Gangrene - Dry and Wet Gangrene, Treatment, Fournier's gangrene

Definition

Massive death of tissue with putrefaction is called gangrene. ( slough: Dead piece of soft tissue, skin, fascia, tendon).

Gangrene

Classification

There are two types of gangrene
A. Dry Gangrene
B. Moist Gangrene or Wet Gangrene



According to cause:

Secondary gangrene RESTED

Infective - Boil, Carbuncle, gas gangrene

Traumatic

  1. Direct - Gush injury, pressure sore contraction of strangulated bowel
  2. Indirect - Due to injury of vessels at some distance from the site of gangrene
Physical gangrene - Burn, scald, frostbite, electricity

Venom gangrene - Peripheral thrombosis of veins (Extensive)



Treatment of gangrene

General

Care of heart
Correction of anemia
Relief of pain by suitable analgesics
Nutritious diet
Control of blood sugar in diabetics


Local

Conservative
(Limb shaving attitude)
The part should be kept absolutely dry
Cool (reduce local metabolism and O2 demand) in TAO (Thrombo Angitis Obliterans)
Care of pressure points



Operative

Sympathetic denervation to improve blood supply in TAO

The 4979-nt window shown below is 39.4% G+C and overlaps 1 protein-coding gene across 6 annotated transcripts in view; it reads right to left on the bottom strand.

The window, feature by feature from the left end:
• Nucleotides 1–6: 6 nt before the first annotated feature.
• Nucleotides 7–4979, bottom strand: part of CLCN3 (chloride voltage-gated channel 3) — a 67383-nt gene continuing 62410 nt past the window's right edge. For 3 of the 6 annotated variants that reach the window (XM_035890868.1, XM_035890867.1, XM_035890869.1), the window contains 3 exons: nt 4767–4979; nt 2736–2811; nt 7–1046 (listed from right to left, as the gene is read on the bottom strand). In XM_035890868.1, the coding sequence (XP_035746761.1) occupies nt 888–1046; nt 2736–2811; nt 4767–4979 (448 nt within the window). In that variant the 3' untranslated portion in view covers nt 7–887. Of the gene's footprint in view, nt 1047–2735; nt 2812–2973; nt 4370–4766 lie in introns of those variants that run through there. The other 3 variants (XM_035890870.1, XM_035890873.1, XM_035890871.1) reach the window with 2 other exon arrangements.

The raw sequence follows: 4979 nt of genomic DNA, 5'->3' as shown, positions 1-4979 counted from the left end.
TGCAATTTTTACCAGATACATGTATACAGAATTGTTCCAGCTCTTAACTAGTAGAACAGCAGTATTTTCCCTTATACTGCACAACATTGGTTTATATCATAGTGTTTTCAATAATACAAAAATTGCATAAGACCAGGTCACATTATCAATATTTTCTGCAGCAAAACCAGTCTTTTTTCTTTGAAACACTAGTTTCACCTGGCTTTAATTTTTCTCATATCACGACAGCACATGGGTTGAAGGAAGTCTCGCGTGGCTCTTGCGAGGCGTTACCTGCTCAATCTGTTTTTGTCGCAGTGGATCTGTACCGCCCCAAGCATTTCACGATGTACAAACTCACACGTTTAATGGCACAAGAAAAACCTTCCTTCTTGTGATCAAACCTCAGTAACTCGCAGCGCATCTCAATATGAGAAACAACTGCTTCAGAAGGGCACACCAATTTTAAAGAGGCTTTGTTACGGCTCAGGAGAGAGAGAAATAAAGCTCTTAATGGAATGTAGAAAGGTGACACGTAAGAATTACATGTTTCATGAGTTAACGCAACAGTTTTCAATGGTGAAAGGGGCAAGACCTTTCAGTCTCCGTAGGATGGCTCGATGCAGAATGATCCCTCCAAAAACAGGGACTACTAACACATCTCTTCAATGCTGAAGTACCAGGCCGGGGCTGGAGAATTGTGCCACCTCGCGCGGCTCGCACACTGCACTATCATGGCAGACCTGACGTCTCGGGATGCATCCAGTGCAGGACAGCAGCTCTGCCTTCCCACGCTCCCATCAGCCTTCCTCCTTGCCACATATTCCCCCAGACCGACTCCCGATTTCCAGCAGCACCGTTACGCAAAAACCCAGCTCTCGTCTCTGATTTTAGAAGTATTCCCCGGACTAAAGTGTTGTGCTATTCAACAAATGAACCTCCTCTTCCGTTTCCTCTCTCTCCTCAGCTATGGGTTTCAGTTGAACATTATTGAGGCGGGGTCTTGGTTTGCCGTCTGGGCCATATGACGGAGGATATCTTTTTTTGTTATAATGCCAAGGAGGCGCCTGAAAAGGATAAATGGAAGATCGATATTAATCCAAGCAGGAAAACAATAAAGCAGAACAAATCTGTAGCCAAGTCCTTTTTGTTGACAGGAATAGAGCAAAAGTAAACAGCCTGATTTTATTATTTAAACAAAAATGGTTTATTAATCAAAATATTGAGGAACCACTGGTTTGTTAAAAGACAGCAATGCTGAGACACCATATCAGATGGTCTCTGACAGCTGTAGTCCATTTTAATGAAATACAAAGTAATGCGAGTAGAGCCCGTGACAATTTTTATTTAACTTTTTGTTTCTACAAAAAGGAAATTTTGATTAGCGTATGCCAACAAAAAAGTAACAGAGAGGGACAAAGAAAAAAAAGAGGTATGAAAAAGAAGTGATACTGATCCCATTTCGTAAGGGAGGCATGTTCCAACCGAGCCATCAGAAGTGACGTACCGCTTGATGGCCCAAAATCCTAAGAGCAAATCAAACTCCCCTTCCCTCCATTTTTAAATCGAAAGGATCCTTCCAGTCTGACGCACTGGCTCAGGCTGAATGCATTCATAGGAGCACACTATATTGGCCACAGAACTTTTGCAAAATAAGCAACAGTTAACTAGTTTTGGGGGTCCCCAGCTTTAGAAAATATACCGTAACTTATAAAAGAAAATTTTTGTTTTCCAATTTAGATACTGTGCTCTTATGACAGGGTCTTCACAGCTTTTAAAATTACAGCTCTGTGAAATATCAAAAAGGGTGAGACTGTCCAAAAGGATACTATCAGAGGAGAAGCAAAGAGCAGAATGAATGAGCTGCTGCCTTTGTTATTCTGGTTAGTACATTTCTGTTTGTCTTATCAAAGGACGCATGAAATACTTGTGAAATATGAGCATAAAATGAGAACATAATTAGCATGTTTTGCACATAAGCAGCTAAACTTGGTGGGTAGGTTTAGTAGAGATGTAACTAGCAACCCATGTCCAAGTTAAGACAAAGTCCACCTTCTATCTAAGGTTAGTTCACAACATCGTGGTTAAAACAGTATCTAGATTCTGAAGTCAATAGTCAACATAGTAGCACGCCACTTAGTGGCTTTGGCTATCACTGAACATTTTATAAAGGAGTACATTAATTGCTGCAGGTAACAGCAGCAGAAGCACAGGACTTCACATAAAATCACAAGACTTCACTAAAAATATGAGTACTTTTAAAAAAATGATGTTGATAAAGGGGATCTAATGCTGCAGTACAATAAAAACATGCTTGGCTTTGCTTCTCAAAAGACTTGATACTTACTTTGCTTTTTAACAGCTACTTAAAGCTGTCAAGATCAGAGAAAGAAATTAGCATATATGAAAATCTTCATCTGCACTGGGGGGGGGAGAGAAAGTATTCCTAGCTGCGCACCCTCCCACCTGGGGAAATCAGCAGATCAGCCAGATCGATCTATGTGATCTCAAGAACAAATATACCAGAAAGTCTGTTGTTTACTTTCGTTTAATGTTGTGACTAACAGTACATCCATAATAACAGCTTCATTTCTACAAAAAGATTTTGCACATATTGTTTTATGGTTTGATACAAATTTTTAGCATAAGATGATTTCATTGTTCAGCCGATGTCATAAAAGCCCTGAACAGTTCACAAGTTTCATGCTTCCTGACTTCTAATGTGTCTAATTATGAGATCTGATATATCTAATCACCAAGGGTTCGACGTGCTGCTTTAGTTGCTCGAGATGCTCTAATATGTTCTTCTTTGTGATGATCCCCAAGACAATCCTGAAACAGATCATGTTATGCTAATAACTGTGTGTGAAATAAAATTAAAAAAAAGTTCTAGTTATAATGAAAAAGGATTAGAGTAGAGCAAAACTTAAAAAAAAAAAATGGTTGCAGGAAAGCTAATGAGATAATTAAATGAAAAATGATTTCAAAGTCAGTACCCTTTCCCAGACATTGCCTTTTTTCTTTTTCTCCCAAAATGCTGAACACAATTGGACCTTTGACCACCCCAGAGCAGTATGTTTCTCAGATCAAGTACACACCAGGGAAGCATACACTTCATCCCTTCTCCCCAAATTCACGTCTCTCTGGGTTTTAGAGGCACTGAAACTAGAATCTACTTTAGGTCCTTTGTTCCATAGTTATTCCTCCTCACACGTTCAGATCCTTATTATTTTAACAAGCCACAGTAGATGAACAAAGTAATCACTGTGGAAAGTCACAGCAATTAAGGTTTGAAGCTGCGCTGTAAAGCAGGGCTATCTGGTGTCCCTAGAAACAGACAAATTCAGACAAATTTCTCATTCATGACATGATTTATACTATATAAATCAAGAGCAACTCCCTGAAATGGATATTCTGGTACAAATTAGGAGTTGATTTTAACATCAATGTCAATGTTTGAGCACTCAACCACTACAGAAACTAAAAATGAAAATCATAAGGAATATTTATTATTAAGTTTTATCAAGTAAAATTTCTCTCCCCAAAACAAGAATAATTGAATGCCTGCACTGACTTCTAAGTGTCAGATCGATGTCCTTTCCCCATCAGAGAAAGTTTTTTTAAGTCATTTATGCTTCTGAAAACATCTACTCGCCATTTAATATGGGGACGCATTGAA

Minor surgical toileting - removal of slough, eschar and release of pus
In traumatic injury to blood vessels direct vascular surgery
Amputation - As a life shaving measure



Dry gangrene

Gradual onset and slow progress
Gradual arterial occlusion and unimpaired venous drainage
Affected part dried, mummified
Skin wrinkled, greasy to touch, and more or less shiny due to loss of fat. Discolored look due to deposition of iron-sulfide.
Mild sepsis and putrefaction
The sharp line of demarcation
Toxemia light

Examples
Senile gangrene


Moist or Wet gangrene

Sudden onset and rapid progress
Sudden and simultaneous arterial and venous occlusion
Affected part is moist, edematous with surface blisters and stinking smell
Skin is edematous with surface blebs, discolored congested, and purplish in appearance
Gross sepsis and putrefaction
Line of demarcation vague
Toxemia marked

Examples

Diabetic gangrene
Acute traumatic gangrene
Acute appendicitis
Strangulated bowel



Fournier's gangrene of the scrotum

Cause

This is a quickly spreading gangrene of scrotum, the came off which is not definitely known. The usual explanation is that there are obliterative arteries of the arterioles supplying the scrotal skin, resulting from a fulmination inflammation tissue of the scrotum (usually streptococcal, some times staphylococcal, B coli, Cl. welchii)


Clinical feature

There is a sudden appearance of inflammation in the scrotum which quickly progresses to gangrene. Gangrene usually spreads or distributed all over the scrotum and even surrounding skin and may be extended to outside of the scrotal sac.


Treatment

An antibiotic is started at the sending the discharge for culture and antibiotic sensitivity test.
Can use an antibiotic ointment
If no response the gangrenous skin is excised
Later an operation is undertaken to cover up the testis.

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